After hearing about Mothman, an investigator of anomalous phenomena, John A. Keel, went to Point Pleasant, West Virginia, to interview witnesses beginning in December 1966. He chronicled all of the sightings and subsequently wrote about his investigation in various articles and books, most notably The Mothman Prophecies, published in 1975. Keel reported that around the time of the Mothman sightings, UFOs were often seen near the factory, both at night and during the day. In fact, by Keel’s calculations, more than a thousand UFO sightings occurred between the fall of 1966 and the end of 1967, with the largest number occurring in March and April 1967. In addition, Keel noted that some phenomena associated with UFO sightings were also associated with the Mothman sightings. Specifically, appliances, radios, and cars often suddenly and inexplicably stopped working in places where sightings had occurred or just before they occurred, and some people claimed to have suffered from eye troubles and/or skin irritations as a result of looking at Mothman.

Local authorities, however, ignored any suggestions that Mothman sightings were connected to UFO sightings, though because so many credible people witnessed the creature, they did not consider the Mothman sightings to be a hoax. Instead, unwilling to accept the idea that a flying man was terrorizing the Ohio River Valley, they suggested that the witnesses had actually seen some ordinary animal and mistaken it for a flying man. For example, a biologist from West Virginia University, Robert Smith, said that the creature was probably a sandhill crane, a large bird with long legs and red colouring in the eye area. Other experts suggested that the witnesses had seen some other type of bird, such as an owl, or some kind of bear. The witnesses themselves, however, insisted that they had seen no ordinary animal, and Keel dismissed all of these theories. Instead, he theorized that whatever phenomenon was responsible for the presence of UFOs in the area was also responsible for the appearance of Mothman.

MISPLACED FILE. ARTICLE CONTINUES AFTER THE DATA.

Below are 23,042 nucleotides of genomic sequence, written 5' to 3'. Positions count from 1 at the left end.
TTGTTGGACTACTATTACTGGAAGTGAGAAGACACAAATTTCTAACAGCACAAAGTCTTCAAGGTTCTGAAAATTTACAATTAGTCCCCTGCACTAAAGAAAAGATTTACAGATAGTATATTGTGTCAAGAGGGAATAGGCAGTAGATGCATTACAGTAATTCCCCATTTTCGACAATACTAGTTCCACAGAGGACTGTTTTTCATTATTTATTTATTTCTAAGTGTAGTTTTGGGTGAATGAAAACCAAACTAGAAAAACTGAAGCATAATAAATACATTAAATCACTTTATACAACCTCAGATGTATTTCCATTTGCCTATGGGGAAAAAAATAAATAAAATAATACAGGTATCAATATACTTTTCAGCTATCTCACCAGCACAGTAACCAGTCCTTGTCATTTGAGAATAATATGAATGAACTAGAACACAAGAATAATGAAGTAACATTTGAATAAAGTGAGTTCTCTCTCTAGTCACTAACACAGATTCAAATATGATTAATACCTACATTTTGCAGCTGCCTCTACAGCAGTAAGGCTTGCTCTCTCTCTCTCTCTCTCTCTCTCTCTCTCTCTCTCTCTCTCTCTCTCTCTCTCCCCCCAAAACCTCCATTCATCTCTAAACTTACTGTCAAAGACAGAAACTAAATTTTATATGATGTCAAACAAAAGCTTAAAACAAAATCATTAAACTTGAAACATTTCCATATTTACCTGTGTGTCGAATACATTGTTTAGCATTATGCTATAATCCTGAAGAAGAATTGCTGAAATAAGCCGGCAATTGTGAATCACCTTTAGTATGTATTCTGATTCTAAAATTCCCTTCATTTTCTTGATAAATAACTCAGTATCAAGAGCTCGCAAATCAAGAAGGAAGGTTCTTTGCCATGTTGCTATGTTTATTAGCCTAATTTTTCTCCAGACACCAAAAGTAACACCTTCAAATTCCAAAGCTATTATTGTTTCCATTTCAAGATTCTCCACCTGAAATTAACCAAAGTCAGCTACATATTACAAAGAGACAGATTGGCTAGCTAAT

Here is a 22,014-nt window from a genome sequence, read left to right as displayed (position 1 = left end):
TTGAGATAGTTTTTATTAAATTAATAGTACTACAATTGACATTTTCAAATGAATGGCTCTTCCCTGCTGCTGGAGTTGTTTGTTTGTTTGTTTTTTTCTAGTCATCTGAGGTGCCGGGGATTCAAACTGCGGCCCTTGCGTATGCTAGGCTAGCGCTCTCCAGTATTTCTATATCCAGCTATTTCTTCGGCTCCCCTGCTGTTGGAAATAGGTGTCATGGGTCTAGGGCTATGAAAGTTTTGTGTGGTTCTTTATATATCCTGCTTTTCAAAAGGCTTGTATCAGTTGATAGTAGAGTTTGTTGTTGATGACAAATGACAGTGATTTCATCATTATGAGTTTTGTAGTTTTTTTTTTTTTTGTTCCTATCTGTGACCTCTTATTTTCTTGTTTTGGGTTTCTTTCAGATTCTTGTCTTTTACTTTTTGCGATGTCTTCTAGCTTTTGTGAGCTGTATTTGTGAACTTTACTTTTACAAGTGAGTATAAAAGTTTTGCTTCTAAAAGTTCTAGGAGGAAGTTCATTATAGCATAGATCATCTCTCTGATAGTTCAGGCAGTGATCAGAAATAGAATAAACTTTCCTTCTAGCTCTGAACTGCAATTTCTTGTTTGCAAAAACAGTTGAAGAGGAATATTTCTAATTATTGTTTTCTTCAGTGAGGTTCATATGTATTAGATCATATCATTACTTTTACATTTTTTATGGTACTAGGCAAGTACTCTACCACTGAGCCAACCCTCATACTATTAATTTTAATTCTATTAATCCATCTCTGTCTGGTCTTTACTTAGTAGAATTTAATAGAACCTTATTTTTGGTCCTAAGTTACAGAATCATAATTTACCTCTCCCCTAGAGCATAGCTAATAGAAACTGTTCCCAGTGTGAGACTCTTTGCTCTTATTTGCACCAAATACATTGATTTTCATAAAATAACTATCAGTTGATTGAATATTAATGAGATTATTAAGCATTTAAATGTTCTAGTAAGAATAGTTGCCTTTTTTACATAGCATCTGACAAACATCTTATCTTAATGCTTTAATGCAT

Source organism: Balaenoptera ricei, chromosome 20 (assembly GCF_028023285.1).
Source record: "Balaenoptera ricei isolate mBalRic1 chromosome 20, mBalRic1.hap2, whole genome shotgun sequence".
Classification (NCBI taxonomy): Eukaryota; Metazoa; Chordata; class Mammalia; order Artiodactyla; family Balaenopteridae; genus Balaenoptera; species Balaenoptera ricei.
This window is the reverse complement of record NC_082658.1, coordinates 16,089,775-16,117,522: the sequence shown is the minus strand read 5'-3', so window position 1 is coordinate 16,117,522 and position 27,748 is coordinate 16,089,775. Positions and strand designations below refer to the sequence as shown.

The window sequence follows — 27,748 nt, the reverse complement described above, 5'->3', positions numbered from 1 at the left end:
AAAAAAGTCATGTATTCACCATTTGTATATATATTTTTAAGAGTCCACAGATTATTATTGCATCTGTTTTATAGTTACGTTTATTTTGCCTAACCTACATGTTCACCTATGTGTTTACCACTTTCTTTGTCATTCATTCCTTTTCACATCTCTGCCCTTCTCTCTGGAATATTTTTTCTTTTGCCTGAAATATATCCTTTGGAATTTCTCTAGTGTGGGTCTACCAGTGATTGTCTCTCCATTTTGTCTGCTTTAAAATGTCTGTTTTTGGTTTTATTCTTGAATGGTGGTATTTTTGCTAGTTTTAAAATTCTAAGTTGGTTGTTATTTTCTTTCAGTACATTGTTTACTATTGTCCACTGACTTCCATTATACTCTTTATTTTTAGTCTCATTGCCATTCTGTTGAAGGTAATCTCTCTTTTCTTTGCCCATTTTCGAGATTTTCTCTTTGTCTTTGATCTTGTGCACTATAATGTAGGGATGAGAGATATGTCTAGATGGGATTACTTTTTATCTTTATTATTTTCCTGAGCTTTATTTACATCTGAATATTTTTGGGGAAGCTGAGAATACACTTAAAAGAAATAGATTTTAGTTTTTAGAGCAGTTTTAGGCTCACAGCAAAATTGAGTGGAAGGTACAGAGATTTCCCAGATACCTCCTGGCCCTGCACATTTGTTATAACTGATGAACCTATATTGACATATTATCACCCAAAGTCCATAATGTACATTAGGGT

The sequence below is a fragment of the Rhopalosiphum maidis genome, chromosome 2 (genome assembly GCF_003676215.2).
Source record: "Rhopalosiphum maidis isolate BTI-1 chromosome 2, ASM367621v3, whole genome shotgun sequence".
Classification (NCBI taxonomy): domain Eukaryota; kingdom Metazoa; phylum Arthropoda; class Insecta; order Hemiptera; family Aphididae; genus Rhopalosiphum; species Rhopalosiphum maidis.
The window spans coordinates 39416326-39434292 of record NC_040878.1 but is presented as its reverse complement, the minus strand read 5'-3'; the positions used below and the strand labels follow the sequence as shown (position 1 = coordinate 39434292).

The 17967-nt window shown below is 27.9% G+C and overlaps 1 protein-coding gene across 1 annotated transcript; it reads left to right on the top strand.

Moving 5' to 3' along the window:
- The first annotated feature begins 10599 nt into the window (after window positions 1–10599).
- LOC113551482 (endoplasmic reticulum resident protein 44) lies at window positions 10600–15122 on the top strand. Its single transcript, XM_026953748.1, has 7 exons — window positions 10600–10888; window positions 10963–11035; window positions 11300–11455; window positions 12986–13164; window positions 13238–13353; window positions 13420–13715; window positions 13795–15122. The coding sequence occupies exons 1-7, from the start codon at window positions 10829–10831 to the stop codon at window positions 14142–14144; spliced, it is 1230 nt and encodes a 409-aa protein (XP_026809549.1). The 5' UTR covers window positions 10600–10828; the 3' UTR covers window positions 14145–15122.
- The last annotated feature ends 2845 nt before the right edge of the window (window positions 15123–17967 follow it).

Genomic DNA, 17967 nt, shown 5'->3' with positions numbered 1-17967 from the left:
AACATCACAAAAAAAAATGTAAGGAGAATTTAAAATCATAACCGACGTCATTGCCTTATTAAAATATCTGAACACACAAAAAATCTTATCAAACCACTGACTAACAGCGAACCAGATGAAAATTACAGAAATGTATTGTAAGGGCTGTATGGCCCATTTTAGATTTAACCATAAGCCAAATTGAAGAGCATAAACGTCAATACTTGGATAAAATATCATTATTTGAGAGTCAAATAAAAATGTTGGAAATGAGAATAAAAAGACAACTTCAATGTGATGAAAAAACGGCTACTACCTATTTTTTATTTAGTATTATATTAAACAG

Keel also made a connection between the Mothman sightings and a disaster that occurred in the area right after the sightings stopped. At 5:05 P.M. on December 15, 1967, the Silver Bridge, which went from Point Pleasant across the Ohio River to Gallipolis, Ohio, suddenly collapsed, sending forty-six cars into the water and killing over thirty people. That same night twelve UFOs were spotted flying above some woods outside of Point Pleasant. While Keel does not blame the UFOs for collapsing the bridge, he says that UFO sightings and reports of strange events, unusual forces, and mysterious creatures often go hand in hand, and he suspects that they are all part of one experience, whether this experience is a real one or an otherworldly one.

In any case, after the bridge collapse, the creature was never again seen in the Point Pleasant area, though similar beings have occasionally been reported elsewhere throughout the world. The timing of Mothman’s disappearance from West Virginia exactly a year after the sightings began has led some people to suggest that the creature is a harbinger of death. From this idea came the notion of the so-called Mothman death curse, whereby someone who sees the Mothman is destined to die within a year after sighting the creature. In fact, some people suspect that other mysterious creatures sighted in some places before a natural disaster, such as a bridge collapse, have been the Mothman in a different form.

SEE ALSO:

  • John A.Keel

SOURCE:

The Greenhaven Encyclopedia of Paranormal Phenomena – written by Patricia D. Netzley © 2006 Gale, a part of Cengage Learning